By: Kristen Marie (Kryss) Shane, MSW, LMSW
As this is the time of year when it is customary to make resolutions, I’ve decided to share mine with you.
1. I will be better at utilizing the amazing network of social workers who are willing to guide a newer member of the group.
I will participate in social work chats, I will attend webinars, I will be more active at NASW chapter meetings. I will be less afraid of “bothering” someone and more afraid that not asking will cause me to miss out on knowledge others want to share.
2. I will encourage others to become more active in the politics happening around them.
With everything from our next President to same-sex marriage to teachers’ unions to a woman’s right to choose being debated on, it is important that open-minded people stand together in our votes, so that the folks at the top don’t create laws that will further hinder our clients.
3. I will put myself and my needs first more often.
Although this field so often causes me to feel that there is always more I could be doing—more I could be giving—I will keep in mind that burning myself out benefits no one. I will check massage schools for discount offers, I will buy myself flowers every so often, and I will not feel guilty for using the vacation/sick/personal time off that I have earned.
4. I will become more educated in financial matters.
In a field where most don’t make much, where new laws and aid are coming up every day, it is more important than ever that we each take the time to understand our companies’ retirement options, our flexible spending account opportunities, and what’s changing within the laws of student loan repayment.
5. In addition, I will remember that I vote with every dollar I spend.
I refuse to spend my money at stores that promote inequality, child labor, or political beliefs I disagree with. Even though low prices are great, I will not allow saving a few dollars to mean I am using my money to contribute to the very things my clients battle daily.
6. I will give at least two complements per day.
These may come when someone is especially helpful or when I notice how great the color of someone’s sweater looks when she sits next to me on the subway. The reasons aren’t so important. What is important is that I take a minimum of two moments each day to acknowledge how much better a minute or even a split second was simply because of others’ involvement, and that I perhaps create a chain of kindness that will continue long after I’ve finished the task or left the subway platform.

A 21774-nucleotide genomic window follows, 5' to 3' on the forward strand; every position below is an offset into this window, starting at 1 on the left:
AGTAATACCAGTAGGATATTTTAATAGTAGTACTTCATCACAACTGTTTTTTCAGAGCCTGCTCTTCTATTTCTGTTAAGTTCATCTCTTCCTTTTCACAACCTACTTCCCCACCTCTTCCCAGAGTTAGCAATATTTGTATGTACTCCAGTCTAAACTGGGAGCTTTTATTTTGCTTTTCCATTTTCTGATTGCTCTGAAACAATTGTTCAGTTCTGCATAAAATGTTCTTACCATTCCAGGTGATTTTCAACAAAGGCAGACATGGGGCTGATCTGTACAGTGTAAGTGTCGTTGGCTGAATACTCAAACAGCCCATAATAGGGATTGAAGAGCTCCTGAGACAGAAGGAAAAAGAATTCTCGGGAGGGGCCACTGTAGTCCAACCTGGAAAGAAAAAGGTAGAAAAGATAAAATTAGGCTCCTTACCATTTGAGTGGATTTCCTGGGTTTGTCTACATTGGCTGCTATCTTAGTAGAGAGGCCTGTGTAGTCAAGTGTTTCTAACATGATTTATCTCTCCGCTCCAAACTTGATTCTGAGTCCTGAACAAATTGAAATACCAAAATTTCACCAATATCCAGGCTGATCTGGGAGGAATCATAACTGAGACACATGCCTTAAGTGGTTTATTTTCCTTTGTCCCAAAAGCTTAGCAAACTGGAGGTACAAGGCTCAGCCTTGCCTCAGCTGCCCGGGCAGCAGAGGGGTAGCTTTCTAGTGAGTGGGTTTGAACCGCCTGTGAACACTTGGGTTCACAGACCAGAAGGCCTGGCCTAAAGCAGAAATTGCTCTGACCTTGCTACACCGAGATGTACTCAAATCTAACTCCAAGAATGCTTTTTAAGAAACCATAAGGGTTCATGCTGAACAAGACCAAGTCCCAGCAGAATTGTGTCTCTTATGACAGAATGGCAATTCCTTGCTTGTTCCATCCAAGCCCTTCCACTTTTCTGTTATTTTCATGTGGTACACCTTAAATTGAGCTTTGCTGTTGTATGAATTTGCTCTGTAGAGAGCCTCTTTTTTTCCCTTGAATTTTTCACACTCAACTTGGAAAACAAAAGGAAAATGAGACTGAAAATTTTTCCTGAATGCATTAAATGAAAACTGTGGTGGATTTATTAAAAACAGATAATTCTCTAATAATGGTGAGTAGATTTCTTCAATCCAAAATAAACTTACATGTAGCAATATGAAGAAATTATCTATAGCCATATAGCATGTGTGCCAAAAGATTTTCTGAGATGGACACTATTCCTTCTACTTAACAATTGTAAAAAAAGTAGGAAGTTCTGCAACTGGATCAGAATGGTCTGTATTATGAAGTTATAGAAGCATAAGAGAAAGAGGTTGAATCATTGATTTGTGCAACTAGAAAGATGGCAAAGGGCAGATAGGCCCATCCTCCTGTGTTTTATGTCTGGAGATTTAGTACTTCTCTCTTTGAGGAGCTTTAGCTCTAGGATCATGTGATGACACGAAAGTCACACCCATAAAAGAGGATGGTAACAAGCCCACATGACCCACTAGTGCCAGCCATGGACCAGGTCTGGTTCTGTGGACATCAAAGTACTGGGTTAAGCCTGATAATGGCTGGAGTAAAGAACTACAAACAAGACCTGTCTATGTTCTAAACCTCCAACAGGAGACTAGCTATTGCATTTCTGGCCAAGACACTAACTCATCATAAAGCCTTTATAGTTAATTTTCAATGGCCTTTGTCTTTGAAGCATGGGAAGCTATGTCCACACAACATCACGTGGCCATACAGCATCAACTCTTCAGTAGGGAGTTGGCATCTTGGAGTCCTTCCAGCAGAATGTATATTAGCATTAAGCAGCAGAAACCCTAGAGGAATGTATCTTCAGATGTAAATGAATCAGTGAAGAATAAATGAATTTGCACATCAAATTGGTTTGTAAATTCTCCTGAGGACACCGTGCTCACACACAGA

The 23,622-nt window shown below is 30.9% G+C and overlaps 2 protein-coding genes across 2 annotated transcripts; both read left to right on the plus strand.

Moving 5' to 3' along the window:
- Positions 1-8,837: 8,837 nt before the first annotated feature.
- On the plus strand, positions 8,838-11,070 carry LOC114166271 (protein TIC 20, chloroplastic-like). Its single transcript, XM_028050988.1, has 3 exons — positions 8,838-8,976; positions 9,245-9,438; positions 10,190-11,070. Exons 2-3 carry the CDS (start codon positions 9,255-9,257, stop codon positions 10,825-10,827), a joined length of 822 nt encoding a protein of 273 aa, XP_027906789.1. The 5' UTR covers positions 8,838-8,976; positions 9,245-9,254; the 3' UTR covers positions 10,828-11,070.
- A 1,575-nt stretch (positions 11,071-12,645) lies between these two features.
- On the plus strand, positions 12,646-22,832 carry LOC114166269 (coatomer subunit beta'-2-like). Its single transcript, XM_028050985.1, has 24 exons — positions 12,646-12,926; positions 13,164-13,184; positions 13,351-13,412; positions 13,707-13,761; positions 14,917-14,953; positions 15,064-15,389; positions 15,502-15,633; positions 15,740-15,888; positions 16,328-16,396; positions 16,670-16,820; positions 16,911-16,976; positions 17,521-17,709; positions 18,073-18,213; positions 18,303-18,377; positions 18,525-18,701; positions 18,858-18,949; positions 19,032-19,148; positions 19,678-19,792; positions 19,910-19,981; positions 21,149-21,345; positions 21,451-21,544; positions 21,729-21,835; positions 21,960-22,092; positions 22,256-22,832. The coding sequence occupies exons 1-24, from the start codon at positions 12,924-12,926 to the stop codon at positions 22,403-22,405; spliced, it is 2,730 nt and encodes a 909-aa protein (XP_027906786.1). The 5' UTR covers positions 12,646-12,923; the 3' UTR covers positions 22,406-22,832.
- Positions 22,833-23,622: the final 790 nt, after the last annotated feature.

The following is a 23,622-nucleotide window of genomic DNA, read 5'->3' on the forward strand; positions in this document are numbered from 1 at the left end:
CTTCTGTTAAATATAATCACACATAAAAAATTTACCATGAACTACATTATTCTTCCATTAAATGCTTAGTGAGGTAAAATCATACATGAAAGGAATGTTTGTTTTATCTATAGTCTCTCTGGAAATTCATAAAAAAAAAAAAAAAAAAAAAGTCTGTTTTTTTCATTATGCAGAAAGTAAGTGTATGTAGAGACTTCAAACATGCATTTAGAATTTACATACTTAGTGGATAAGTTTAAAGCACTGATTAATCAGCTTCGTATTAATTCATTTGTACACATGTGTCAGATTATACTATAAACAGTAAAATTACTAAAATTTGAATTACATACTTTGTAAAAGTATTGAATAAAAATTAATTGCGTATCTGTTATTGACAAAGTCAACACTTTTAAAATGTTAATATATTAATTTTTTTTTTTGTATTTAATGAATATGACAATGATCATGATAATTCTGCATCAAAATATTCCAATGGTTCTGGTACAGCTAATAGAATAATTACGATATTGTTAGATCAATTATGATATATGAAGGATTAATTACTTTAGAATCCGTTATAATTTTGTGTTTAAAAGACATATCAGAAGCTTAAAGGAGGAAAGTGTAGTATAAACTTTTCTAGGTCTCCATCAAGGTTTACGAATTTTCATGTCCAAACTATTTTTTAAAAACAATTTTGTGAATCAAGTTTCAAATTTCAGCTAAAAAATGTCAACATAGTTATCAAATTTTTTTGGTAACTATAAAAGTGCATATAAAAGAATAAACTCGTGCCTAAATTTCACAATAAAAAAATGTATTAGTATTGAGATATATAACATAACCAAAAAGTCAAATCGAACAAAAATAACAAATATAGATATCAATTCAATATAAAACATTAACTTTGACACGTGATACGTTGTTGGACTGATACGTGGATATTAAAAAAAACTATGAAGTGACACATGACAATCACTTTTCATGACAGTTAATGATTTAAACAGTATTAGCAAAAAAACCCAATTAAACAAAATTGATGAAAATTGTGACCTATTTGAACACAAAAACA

7. I will branch out.
I will learn both about the topics related to my current client population and about other populations, because the biopsychosocial perspective teaches us that everything is inter-related. As the saying goes, “Well read is well said!”
8. More than anything else, though, I will be happier more often.
I will learn to wake up and see the sunshine before the early time on the clock. I will surround myself with things and people that make me happy and rid myself of everything else. I will be grateful for all I have and put more effort into showing the people I love how much I appreciate their presence in my life.
Happy 2012, Everyone!
Kristen Marie (Kryss) Shane, LMSW, earned her B.S. at The Ohio State University and her MSW at Barry University. She currently resides in the New York City area. Her professional foci are in the areas of LGBTQI issues and in the elder population. She is a regular guest speaker at Columbia University, where she gives professional trainings on making professionals, agencies, and companies more inclusive. She has aided in the introduction of Gay Straight Alliances in numerous high schools; marched in the National Equality March in Washington, D.C.; rallied for non-discrimination laws in numerous states; and she continues to advocate for LGBTQI and elder rights on the local, state, and federal levels. In addition, she is on staff at socialworkchat.org and is a columnist and the 2011 blogger for The New Social Worker, where her weekly thoughts can found at: http://blog.socialworker.com/search/label/Kryss.
From The New Social Worker, Winter 2012, Vol. 19, No. 1.